School enrolment in Rwanda has grown by an average 6 per cent per year since 2000, and net enrolment now stands at 92 per cent, with girls enrolling at a higher rate than boys. However, the achievement of gender equality at enrolment is compromised by the girls’ high drop-out and failure rates. Fewer girls complete primary school than boys, and they fail the exit exam in larger numbers. In 2004, only 22 per cent of girls passed the exit exam, compared with 34 per cent of boys. As a result, more girls than boys are barred from public secondary schools, and they end up in large numbers in private secondary schools of lesser quality and higher cost. Girls make up only 42 per cent of enrolment in public and subsidized secondary schools, and only 40 per cent in public higher education.
Strategy used and actions taken
Given the above situation, UNICEF has pursued a three-pronged strategy: (a) advocacy and leveraging of resources for girls’ education; (b) development of norms and standards for girls’ education within a national minimum-quality framework and gender policy; and (c) inclusion of a school campaign to mainstream ‘best practices’ for girls’ education into education sector plans and budget.
As for the first prong of the strategy, in April 2006 UNICEF signed a memorandum of understanding with the Rwandan government committing to a harmonized and coordinated sector support process. In this regard, UNICEF provided support to a capacity-building pool fund (totalling US$250,000). This has effectively enabled UNICEF to place the agenda for girls’ education into education sector plans and to influence resource allocation. In addition, a stronger partnership for girls’ education is emerging among other donors supporting the sector. Assessment of the country for catalytic funds under MDG Fast Track Initiative (FTI) funding enabled UNICEF, together with DFID and the World Bank, to elaborate important indicators and strategies for the sector to achieve results for girls. The FTI catalytic funding (US$70 million; $26 million for 2007 and $44 million for 2008) that has been approved will now enable the sector to meet its funding gap until 2008.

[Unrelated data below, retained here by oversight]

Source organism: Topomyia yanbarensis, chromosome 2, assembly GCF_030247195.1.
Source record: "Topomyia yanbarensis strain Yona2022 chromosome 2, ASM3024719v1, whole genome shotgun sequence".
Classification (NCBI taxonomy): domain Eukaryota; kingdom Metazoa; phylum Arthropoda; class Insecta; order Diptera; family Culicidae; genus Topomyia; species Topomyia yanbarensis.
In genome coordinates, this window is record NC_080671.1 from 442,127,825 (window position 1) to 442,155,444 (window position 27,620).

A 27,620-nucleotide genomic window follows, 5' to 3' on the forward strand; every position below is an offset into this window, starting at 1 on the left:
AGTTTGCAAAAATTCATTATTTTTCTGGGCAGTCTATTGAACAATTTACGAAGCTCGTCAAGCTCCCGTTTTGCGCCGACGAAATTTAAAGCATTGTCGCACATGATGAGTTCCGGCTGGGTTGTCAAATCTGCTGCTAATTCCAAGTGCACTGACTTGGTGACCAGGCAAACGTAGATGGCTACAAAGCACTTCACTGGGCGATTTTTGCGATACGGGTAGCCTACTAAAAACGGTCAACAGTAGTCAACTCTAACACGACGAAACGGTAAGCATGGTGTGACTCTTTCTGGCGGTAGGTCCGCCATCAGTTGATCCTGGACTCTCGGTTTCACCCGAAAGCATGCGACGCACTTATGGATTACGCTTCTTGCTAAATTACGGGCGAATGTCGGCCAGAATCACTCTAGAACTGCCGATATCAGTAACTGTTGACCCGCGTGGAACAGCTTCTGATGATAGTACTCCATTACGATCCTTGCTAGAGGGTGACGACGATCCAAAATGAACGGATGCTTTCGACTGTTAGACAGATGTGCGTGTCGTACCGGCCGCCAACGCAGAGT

Pertinent to the second prong, norms and standards for girls’ education have been included as part of a minimum-quality package (MQP) in the five-year education sector strategic plan. The norms and standards encompass such things as school facilities that are appropriate for girls and facilitate their participation, health and hygiene services for girls separate from those for boys, and care and protection guidelines that differentiate the needs of girls from the needs of boys.
Finally, a countrywide school campaign aimed at improving the retention and achievement of girls in both primary and secondary schools was undertaken to address barriers and galvanize action at national, district and school levels. A priority of the Girls’ Education Taskforce of the Ministry of Education (MINEDUC), and defined in the FTI assessment, the campaign is now to be integrated in the country’s three-year medium-term expenditure framework. It is important to note that the campaign involves a unique partnership between MINEDUC, the Forum for African Women Educationalists (FAWE) and the First Lady’s office and will grant annual awards to schools that excel in retaining girl pupils.